I need one of these for my office, the napshell.
Brilliant modern furniture by Enrico Pellizzoni.
For the surrealist fan on your Christmas list, the Salvador Dali watch.
Coolest salt and pepper shakers ever.
For the seriously lazy-no-business-even-being- in-a-snowball-fight-just-stay-in- your-recliner-and-leave-it-to-the experts people out there, the Snoballer.
For the hockey fan in your life, Hip Check Hockey Stick Box.
PingMag's Japanese Packaging Design #5, consumer bottles made from PET resin.
On MS's theme from earlier this morning, if I lived in Amsterdam and had not quite so many hills nearby, I'd be tempted to look like a dork, but eat with ease on my bike.
So cool, the retro alarm clock.
Fab, how about a clock made of numbers?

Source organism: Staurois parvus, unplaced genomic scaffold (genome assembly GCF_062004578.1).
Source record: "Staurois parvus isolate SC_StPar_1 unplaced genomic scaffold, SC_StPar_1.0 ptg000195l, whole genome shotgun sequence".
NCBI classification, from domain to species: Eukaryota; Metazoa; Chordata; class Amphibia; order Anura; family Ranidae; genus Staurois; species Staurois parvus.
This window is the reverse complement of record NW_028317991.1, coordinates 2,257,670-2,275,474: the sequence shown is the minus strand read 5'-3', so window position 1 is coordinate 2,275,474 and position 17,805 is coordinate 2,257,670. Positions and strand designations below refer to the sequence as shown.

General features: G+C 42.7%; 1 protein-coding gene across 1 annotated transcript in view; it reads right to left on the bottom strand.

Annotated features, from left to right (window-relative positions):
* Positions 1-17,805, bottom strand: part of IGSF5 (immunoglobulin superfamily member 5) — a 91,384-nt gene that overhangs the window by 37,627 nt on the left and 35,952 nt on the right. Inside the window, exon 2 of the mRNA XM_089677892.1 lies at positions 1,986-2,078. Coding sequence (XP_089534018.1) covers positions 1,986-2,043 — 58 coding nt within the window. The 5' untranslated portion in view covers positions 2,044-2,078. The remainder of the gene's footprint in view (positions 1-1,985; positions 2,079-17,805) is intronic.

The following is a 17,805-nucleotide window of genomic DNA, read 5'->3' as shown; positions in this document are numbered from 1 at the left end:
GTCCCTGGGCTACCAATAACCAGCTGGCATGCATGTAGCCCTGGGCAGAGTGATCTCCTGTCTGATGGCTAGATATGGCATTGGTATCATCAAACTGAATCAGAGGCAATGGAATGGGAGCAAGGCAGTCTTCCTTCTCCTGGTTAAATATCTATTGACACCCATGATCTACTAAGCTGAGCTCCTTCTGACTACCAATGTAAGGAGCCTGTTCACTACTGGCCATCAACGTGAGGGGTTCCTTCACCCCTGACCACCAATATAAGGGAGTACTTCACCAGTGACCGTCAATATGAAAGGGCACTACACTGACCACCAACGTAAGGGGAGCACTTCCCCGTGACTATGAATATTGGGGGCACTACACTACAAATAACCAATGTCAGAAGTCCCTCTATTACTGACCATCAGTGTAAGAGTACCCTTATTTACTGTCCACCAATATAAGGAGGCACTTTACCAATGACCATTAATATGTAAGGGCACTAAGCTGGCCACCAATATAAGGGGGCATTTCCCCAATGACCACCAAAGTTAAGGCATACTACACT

Sublime. The Dream Light Rain Canopy shower. *Sigh*
With a heavy ice storm warning on the way for our fair city, maybe I should hop a plane and head to the world's largest indoor water park. Sweet.
That is one hot tub.
Jake Dyson's Motorlight can be adjusted precisely from spot to flood or programmed to adjust dynamically.
If BB celebrated Hanukkah, he'd have a menorah like this.
For the environmentally friendly, computer geeky man in your life, keyboard cufflinks.
A very funky Nativity set designed by comic illustrator Massimo Giacon.
Very cool magazine rack. Whose gonna look at the magazines with that around?
Totally sweet, a simple, modern teapot.
Wow, the Omega shower by Jacuzzi.
"Take it from the boot to the piste in a jiffy." I'd be sledding all day with one of these.
Peel microcars. You just can't buy a good Isle-of-Man-built car for £189 these days.
For Star Wars fans everywhere, the Wii Light Saber.
Ridiculously fantastic, the Boom Cabinet.
Create your own lighting design and wow your guests with the customizable glass links chandelier.